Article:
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Agents of Change

Climate
Forest Management
Grazing
Logging
Mining
Power Generation
Population Growth
Reintroduction of Fire
Reintroduction of Native Species
Uranium Mining
Water Development

Special Topics

Arroyo Cutting
Native Use of Fire

biotaWater Development, Extraction, and Diversion (page 1 of 6)

Introduction

"[California] thrives, even survives, by moving water from where it is and presumably isn't needed, to where it isn't and presumably is needed." - Marc Reisner, Cadillac Desert.

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Central Utah's Soldier Creek Dam, completed by the Bureau of Reclamation in 1974, diverts water from the Colorado River Basin to irrigation projects on the Wasatch Front. Photo courtesy of the Bureau of Reclamation.

California supports a population of twenty-seven million people, more than the entire population of Canada. The state grows one-third of the table food grown in the United States, and has an economy richer than all but six nations in the world. Without massive amounts of imported water for irrigation, California would not exist. Much of that water comes from the Colorado River, which originates in the Rocky Mountains and drains a large part of the southern Colorado Plateau.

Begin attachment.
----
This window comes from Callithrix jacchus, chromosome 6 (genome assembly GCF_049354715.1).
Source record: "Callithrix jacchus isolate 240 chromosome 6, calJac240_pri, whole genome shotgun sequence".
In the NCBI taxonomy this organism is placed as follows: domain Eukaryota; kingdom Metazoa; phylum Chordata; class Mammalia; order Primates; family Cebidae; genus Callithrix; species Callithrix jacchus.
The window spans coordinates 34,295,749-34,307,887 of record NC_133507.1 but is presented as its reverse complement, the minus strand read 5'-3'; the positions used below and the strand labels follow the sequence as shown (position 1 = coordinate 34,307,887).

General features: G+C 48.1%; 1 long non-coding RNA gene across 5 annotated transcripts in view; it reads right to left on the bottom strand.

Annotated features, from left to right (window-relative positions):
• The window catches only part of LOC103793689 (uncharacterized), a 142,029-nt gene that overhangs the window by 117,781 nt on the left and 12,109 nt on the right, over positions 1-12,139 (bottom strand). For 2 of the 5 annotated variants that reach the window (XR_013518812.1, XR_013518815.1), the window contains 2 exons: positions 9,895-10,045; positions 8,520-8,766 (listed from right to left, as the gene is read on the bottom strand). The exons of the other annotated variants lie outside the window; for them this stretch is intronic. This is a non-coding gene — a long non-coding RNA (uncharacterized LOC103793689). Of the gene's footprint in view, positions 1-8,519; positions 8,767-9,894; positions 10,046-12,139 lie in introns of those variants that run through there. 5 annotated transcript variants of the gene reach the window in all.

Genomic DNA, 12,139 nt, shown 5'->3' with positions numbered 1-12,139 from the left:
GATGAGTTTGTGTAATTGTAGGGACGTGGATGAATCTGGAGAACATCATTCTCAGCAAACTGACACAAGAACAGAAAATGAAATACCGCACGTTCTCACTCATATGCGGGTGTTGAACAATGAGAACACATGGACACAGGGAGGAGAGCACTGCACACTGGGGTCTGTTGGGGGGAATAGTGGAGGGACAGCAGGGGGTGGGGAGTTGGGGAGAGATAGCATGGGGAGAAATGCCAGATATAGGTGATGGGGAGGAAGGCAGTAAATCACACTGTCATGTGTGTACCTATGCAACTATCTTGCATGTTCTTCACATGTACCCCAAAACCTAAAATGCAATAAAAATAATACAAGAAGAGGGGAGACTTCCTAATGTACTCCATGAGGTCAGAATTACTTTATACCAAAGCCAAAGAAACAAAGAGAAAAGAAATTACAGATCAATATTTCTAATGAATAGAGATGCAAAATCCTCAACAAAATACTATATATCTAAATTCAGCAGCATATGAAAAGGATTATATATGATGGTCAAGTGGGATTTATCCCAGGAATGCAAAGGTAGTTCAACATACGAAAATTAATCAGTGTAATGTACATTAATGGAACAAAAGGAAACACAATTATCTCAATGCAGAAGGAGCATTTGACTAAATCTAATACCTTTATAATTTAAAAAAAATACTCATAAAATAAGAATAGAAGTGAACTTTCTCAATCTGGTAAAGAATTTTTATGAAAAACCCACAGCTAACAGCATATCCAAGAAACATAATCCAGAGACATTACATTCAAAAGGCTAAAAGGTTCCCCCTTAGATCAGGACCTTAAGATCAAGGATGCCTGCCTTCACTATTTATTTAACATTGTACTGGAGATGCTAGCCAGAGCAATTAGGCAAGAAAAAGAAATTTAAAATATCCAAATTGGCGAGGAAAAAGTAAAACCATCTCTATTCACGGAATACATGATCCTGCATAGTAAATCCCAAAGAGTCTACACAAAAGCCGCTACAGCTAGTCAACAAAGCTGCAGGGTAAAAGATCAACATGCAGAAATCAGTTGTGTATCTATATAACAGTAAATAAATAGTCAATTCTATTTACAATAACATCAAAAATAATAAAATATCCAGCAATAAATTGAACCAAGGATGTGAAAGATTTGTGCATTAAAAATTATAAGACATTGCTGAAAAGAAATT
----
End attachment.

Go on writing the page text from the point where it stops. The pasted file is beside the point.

The Colorado Plateau itself receives on average less than 10 inches of rain per year and cannot sustain most crops without irrigation. The exploitation of its water resources for local agriculture has been limited, due primarily to short growing seasons and limited suitability of soils. The extraction, development and diversion of Colorado River water for fertile lowland valleys and urban centers for the larger Southwest, especially California, but also for major cities like Phoenix and Las Vegas, is another story. The extent of this development is staggering—to "make the desert bloom," thousands of dams have been erected in the Colorado River watershed during the last half-century.

Follow these links to:
Page 2 - Presettlement Water Use Continued: Ancient Irrigation and Other Water Uses
Page 3 - Mormon Settlement and the Dawn of Large-Scale Irrigation on the Colorado Plateau
Page 4 - The Thirst of the Growing West
Page 5 - The Bureau of Reclamation Transforms the West
Page 6 - The Tide Turns
References